What Is Domestic Violence – Domestic Violence in Later Life
Domestic Violence in Later Life
According to the National Elder Abuse Incidence Study (Administration On Aging, The National Elder Abuse Incidence Study; Final Report, September 1998) nearly one-half million older people, age 60 and over, experienced abuse and/or neglect in domestic settings in 1996. From statistics gathered the study concluded that for every reported incident of elder abuse/neglect approximately five go unreported.
Elder abuse can be divided into two categories:
- Domestic Elder Abuse (Domestic Violence) refers to abuse and/or neglect of an older person by someone who has a relationship with them (this could be a spouse, child, sibling or other relative as well as a friend or a caregiver) and occurs in the older person’s home or the family member or caregiver’s home.
- Institutional Elder Abuse refers to the abuse and/or neglect of an older person in a residential facility, which is committed by someone who has a legal and/or contractual obligation to provide the victim with care and protection.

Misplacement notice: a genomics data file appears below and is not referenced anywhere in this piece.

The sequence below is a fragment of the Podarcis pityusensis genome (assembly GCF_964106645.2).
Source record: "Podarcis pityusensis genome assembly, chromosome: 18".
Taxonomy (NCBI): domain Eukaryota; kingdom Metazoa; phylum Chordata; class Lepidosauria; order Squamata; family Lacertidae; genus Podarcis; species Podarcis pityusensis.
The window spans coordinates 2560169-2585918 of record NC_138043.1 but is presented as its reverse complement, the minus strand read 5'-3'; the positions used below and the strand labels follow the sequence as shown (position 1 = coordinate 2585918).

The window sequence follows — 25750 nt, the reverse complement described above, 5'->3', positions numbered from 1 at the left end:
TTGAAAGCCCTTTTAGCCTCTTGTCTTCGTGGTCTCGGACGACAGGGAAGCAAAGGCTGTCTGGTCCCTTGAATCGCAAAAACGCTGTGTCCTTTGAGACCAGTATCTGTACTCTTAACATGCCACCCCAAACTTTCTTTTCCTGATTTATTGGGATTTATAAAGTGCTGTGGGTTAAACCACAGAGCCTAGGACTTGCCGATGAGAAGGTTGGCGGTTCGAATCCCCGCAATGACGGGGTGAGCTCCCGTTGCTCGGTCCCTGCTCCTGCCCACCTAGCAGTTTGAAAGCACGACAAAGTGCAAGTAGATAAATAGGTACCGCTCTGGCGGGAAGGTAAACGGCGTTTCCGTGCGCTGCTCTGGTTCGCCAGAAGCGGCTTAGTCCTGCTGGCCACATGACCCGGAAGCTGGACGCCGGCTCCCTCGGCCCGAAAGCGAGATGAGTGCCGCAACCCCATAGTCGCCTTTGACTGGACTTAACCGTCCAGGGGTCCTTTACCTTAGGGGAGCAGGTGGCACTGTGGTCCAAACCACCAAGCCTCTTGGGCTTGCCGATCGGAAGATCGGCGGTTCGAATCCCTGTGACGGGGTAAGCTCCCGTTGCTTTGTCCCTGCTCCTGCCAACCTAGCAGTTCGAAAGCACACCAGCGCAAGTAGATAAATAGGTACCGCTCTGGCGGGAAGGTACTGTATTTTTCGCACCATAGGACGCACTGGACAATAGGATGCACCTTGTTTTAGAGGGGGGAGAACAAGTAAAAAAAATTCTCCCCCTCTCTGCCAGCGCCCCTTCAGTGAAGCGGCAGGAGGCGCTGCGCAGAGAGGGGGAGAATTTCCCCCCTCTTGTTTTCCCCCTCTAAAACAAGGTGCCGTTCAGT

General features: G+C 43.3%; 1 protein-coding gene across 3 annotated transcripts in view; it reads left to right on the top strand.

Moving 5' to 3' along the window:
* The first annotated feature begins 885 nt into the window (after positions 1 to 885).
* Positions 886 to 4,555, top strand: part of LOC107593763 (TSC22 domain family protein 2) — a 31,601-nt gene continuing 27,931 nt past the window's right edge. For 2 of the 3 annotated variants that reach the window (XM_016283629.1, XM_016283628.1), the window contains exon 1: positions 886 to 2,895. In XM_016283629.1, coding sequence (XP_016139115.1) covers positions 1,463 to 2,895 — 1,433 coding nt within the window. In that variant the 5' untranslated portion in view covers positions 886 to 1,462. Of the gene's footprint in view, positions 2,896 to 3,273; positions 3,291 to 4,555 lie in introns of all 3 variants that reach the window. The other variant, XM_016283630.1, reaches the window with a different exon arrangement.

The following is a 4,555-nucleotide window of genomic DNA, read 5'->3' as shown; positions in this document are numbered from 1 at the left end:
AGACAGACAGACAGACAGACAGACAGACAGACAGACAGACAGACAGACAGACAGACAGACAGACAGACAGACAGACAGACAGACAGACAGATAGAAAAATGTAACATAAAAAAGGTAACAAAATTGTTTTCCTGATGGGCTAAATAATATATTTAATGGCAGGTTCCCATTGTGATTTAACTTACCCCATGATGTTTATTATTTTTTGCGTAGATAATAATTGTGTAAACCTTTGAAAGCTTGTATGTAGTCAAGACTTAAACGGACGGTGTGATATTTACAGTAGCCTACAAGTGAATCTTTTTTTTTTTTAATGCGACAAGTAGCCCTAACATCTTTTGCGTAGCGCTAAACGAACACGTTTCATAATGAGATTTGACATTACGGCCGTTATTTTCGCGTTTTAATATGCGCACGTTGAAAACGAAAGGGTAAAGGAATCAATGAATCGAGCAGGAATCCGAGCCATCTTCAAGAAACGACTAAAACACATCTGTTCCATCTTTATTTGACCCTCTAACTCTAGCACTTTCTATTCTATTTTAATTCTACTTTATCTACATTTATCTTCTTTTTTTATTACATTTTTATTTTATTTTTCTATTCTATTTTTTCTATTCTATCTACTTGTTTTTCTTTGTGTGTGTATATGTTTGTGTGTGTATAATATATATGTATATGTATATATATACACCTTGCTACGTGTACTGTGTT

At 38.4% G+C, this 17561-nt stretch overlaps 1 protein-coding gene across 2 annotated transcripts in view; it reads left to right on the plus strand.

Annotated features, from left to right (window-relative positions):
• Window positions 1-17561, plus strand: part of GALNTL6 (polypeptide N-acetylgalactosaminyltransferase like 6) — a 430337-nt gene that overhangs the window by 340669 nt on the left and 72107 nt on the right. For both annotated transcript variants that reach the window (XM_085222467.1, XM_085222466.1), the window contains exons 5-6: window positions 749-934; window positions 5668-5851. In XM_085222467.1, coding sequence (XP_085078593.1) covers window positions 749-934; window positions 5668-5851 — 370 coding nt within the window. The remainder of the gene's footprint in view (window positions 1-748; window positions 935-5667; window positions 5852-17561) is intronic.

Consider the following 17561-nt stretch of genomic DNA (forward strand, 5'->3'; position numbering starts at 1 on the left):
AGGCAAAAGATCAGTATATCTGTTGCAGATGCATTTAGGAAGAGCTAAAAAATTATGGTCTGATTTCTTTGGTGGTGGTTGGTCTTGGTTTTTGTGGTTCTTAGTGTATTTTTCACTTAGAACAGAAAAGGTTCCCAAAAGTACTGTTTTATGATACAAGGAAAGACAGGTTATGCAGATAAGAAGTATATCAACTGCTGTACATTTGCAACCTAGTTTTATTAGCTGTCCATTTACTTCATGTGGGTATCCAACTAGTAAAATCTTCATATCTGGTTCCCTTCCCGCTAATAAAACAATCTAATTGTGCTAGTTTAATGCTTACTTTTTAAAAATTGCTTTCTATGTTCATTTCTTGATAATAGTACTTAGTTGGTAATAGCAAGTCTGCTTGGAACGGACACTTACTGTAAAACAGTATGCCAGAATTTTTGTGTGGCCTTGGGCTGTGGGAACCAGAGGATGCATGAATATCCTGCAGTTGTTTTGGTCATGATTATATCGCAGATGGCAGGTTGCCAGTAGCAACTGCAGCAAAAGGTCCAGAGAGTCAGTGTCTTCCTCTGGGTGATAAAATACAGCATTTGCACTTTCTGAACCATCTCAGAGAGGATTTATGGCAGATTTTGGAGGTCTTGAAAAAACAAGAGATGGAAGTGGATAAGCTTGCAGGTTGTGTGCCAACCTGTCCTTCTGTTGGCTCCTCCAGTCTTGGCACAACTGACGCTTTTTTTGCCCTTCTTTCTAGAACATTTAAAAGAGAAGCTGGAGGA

Domestic Elder Abuse is Domestic Violence!!!
Spouses or other relatives commit most abuse of persons in later life (according to the Administration on Aging’s report). Findings showed that approximately 90% of abusers were related to the victim and Adult Protective Services (APS) data suggests that adult children are the largest category of abusers.
- Psychological Abuse: The infliction of mental or emotional suffering. Any act, verbal or non-verbal that is intended to threaten, humiliate, intimidate, provoke, frighten or confuse an older person.
- Physical Abuse: The use of physical force to inflict injury, pain, or restrain/confine an individual.
- Sexual Abuse: Any non-consensual sexual activity of any kind with an older person.
- Financial Abuse: The improper or illegal use of an older person’s resources, including money or property.
- Neglect: The failure to provide the care necessary to maintain the mental and physical well being of an older person.
National Center on Elder Abuse
Provides many resources to help find the assistance, publications, data and information you need.
National Committee for the Prevention of Elder Abuse
Information about elder abuse
Washington State Adult Protective Services
Includes a description of their services and procedures, definitions and answers to commonly asked questions.
Nursing Home Abuse Support
Our goal at nursinghomeabusesupport.com is to educate the American public with factual and scientific information pertaining to elder abuse and neglect within the United States.